A dairy producer recently told me they had a wet spring in their area. This left its mark on the hoof condition of his herd. The farm had its fair share of lameness, and he wanted to know how often they should run their footbath.
In preparing to provide the guidelines he requested, I started with a question aiming to determine the urgency of the situation. This is what I ask first in such cases: “how many cows in your herd are lame and what is the cause of lameness?”
The national lameness average ranges between 25% and 30% at any given time. This is a staggering number given the total of 10 million dairy cows in North America. The most common practice is to run footbaths only to control lameness. In case that doesn’t take care of the problem, a more intensive approach will come into play. The choice is to either trim to salvage or cull the animal.
Looking to the future, I’d like to outline a more economical approach, which will produce instant results and satisfaction. I have witnessed this “gold mine” deliver phenomenal results. Here are the steps to follow:
1. Create a benchmark
How many cows in your herd are actually lame? A great and economical way to determine this number is by trimming (or having trimmed) all animals in the group. Also, make sure you have a preventive trimming program in place. This is something you should discuss with a professional hoof trimmer.
Weekly spraying sessions on the back feet of every single cow are a great benchmarking tool. During these spraying sessions, select all lame animals and schedule a check-up for the next day. You should do this spraying every week to ensure proper coverage until you gain full control.
2. Understand the cause of lameness
There are infectious and non-infectious hoof diseases.
Infectious diseases include:
Non-infectious diseases are:
The treatment and management for each group is different. So, the cause of lameness at your neighbours’ is not necessarily the one you are dealing with.
I have created an easily downloadable hoof disease chart which contains the common hoof disease in cattle. This reference sheet can assist you with the diagnosis of hoof problems.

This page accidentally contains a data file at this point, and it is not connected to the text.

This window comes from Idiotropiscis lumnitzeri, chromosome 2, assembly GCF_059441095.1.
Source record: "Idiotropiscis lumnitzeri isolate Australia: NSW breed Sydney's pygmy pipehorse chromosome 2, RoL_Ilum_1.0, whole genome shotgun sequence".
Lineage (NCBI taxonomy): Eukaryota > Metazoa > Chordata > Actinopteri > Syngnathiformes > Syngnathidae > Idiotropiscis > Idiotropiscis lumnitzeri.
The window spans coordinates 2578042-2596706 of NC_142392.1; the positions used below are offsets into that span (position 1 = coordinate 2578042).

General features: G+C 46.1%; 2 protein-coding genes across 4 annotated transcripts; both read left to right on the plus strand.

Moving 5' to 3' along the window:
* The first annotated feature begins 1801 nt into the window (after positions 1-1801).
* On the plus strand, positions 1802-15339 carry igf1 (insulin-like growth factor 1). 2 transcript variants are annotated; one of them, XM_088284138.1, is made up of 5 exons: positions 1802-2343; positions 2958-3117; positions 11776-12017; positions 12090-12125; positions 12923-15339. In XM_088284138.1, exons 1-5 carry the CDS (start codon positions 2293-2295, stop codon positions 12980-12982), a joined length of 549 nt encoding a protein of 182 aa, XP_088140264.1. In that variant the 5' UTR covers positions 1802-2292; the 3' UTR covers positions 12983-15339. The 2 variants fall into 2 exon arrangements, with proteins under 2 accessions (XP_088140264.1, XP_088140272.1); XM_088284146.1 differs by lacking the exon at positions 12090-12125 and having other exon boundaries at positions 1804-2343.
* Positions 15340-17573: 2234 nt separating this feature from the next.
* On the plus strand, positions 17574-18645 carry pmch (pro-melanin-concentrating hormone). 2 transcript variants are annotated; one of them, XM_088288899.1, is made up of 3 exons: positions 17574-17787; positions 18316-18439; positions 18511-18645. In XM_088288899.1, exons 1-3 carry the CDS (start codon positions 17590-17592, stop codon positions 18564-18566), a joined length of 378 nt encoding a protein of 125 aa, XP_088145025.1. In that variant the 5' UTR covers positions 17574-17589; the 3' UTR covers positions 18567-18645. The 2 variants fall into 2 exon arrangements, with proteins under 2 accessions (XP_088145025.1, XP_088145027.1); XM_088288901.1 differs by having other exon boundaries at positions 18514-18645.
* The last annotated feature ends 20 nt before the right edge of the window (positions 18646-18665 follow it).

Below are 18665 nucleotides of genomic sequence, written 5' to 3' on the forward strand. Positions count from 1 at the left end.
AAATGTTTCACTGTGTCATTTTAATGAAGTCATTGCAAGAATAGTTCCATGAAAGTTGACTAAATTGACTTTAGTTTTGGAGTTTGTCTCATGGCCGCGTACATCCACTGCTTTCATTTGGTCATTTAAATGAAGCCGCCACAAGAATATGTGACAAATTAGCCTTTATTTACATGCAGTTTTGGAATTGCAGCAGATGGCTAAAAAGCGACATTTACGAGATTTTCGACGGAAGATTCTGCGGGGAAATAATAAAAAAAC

4. Use the Hoof-fit Gel on trimming day to brush on every back foot
This will serve as a preventive measure after you clean the foot with a towel.
You have spent time and money to lift the foot but what preventive actions are you taking to combat lameness? The foot is clean, and you can actually see what you are doing. Use this great opportunity.
5. Run a cleansing footbath
At first, start with 2 days every week. Once you gain control, do it for 2 days every other week. It is important to note that this method is the final step in the protocol and does not replace any of the preceding steps.
There are many baths and various bath products on the market. You should always use them according to the manufacturers’ recommendations. Some need daily application and others require twice-weekly use. Some are corrosive, while others cause irritation and can be a health hazard.
The Intra Bath has been installed on thousands of farms around the globe to manage hoof hygiene in a safe way!
In addition, you must heed the danger of environmental contamination that is the result of dumping the contents of the baths into fields.
Moreover, antibiotic residues, and also antibiotic resistance in animals and humans are a concern. Do some shopping around and ask your hoof trimmer or veterinarian for advice.